If Secretary of State John Kerry succeeds in his effort to forge peace between Israelis and Palestinians, he will win a Nobel Peace Prize. That’s the only sure bet one can make watching the top American diplomat relentlessly shuttling between Jerusalem, Ramallah and Amman.
Practically no one believes he will be collecting the prize, though, not Palestinians, not Israelis and not international observers, who can easily list the countless reasons why the two sides are unlikely to reach any significant agreement given today’s realities.
And yet, who wants to give up on the dream of forging peace, at long last, between Israelis and Arabs, between Israelis and Palestinians?
Pessimism is a way to protect oneself against disappointment.
The near-universal doubt — not about holding talks, but about the talks getting anywhere — stems from the domestic realities within each camp, the turbulence affecting the rest of the Middle East and the growing distance separating the Palestinian and Israeli positions five years after talks broke off.
The first obvious obstacle to peace is that the Palestinian side is represented by a party that controls only the West Bank. Palestinian Authority President Mahmoud Abbas has absolutely no authority over Gaza, where the Islamist group Hamas is in charge and rejects Abbas’ authority; just as it rejects Israel’s right to exist.
So, even if successful, the talks would not resolve the conflict between Israelis and all Palestinians, only some of them. Abbas’ own authority is questionable. His term of office expired years ago. He would not hold power if Israeli forces did not help keep a lid on Hamas in the West Bank. There are other groups, in addition to Hamas, with much to lose if peace were achieved.
In Israel, Netanyahu presides over a coalition where the settler movement, which rejects territorial concessions, is enormously powerful.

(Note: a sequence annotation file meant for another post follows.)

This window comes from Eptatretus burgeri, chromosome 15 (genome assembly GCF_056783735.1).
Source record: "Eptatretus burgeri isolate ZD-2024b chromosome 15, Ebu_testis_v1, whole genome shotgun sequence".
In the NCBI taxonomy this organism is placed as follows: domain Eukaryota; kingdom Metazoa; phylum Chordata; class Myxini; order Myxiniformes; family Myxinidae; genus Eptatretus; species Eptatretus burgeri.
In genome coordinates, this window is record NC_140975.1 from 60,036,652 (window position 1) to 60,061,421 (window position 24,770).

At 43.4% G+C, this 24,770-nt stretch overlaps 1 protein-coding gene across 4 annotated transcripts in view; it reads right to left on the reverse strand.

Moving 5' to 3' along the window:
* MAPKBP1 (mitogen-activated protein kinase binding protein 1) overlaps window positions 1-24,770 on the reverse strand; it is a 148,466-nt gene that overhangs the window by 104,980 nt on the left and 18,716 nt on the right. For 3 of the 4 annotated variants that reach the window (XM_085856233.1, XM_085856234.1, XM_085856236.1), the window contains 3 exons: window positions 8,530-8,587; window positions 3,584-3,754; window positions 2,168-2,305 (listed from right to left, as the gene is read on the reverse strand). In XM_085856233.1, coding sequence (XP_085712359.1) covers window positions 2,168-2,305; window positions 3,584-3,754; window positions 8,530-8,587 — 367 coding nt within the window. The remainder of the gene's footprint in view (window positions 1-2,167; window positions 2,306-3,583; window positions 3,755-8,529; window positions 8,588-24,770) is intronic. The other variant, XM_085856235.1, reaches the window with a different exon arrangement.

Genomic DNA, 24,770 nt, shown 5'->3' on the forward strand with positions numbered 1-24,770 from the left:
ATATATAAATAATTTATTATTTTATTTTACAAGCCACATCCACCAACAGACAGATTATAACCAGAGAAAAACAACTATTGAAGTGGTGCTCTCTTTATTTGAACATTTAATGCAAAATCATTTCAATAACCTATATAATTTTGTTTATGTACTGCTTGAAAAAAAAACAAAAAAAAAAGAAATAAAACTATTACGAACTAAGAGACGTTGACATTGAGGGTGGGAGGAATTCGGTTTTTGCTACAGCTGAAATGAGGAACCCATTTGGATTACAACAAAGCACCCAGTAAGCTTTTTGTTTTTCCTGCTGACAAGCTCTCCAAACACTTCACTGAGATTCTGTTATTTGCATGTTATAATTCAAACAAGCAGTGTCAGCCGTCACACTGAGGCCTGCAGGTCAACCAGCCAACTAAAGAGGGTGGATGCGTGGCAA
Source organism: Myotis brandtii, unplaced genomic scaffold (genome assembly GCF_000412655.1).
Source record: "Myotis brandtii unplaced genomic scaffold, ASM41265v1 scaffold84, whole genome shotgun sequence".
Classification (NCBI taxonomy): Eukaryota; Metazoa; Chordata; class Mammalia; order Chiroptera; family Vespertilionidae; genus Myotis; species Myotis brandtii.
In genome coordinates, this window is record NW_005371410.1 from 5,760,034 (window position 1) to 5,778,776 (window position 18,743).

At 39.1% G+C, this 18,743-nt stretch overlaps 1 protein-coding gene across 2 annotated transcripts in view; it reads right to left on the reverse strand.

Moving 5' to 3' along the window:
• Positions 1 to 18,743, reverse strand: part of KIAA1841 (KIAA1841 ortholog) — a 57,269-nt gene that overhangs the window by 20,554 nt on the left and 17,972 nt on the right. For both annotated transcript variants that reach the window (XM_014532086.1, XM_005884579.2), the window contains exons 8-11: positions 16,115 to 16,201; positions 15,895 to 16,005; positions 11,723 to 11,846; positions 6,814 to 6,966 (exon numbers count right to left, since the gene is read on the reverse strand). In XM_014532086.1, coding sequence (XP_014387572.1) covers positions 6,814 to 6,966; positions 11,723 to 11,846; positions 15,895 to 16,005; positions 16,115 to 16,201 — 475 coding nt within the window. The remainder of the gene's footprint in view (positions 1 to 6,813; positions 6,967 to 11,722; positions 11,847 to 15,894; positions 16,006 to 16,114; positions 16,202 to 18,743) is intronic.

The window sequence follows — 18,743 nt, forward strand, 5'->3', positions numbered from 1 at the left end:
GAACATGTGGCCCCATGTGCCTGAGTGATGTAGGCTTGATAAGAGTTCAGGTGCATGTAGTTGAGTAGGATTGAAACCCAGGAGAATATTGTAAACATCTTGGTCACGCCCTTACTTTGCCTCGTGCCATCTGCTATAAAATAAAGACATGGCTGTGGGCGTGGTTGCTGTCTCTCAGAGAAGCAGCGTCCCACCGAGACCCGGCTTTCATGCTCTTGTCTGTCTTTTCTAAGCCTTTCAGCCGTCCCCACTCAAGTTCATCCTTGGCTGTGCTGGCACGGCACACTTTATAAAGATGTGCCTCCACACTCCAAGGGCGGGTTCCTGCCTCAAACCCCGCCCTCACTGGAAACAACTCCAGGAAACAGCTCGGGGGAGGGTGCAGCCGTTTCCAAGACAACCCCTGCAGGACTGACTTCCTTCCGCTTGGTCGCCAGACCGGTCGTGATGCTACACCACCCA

With bordering countries, most notably Syria and Egypt, undergoing enormous turmoil, Israel may be reluctant to relinquish territories within artillery distance — within bicycling distance — of the country’s main international airport and major population centers.
Then there is the substance of the dispute. Both sides want Jerusalem for their capital and the prospect of a divided city is, to say the least, unsettling. Israelis believe the conflict will not end unless Palestinians recognize Israel as the homeland of the Jewish people. Palestinians adamantly refuse. Palestinians maintain that the descendants of Palestinians who lived on Israel’s territory should have a right to return to Israel. Israelis say that would end the Jewish state, turning it into yet another Arab-majority country.
The differences are enormous, and the common ground is thin. And yet, there are a few important items on the positive side of the scale.
The Israeli people have never given up their wish for peace, and many Palestinians, often a majority, support a two-state solution.
Despite the political muscle of the settlers, Israelis have consistently supported the creation of a Palestinian state and withdrawal from the West Bank. The real obstacle, in their view, is establishing a Palestinian state that will not become a launch pad for attacks, as Gaza has.
Prime Minister Benjamin Netanyahu, who long opposed the two-state solution, is not just going through the motions. He sounds like a convert when he explains why a Palestinian state is crucial to the survival of a Jewish democratic state. If he weren’t sincere, he wouldn’t be explaining so clearly the reasons why it must be done.
In addition, Hamas is weaker than it has been in a long time, now that Egypt’s Muslim Brotherhood has been toppled and the Egyptian army is squeezing Gaza. I wouldn’t completely rule out an uprising in Gaza. If Hamas falls, it would be a game-changer.
In addition, the Arab League has promised peace with Israel if a deal is made. That adds to the potential benefits of success for all sides.
The truth is that previous formulas and offers from Israeli leaders — rejected by earlier Palestinian chiefs — found ways to bridge the seemingly insurmountable gaps.
The odds today, however, remain overwhelmingly against success. That brings up the question of what will happen if Kerry fails. Disappointment is extremely dangerous. Failed talks have triggered massive violence in the past. That’s why, ironically, pessimism makes the region safer by tamping down expectations.
Surely, Kerry dreams of that Nobel Prize. It’s the longest of long shots, but also an endeavor that could backfire dangerously. Still, how could we not hope to see him dazzle the skeptics and bring that dream to fruition?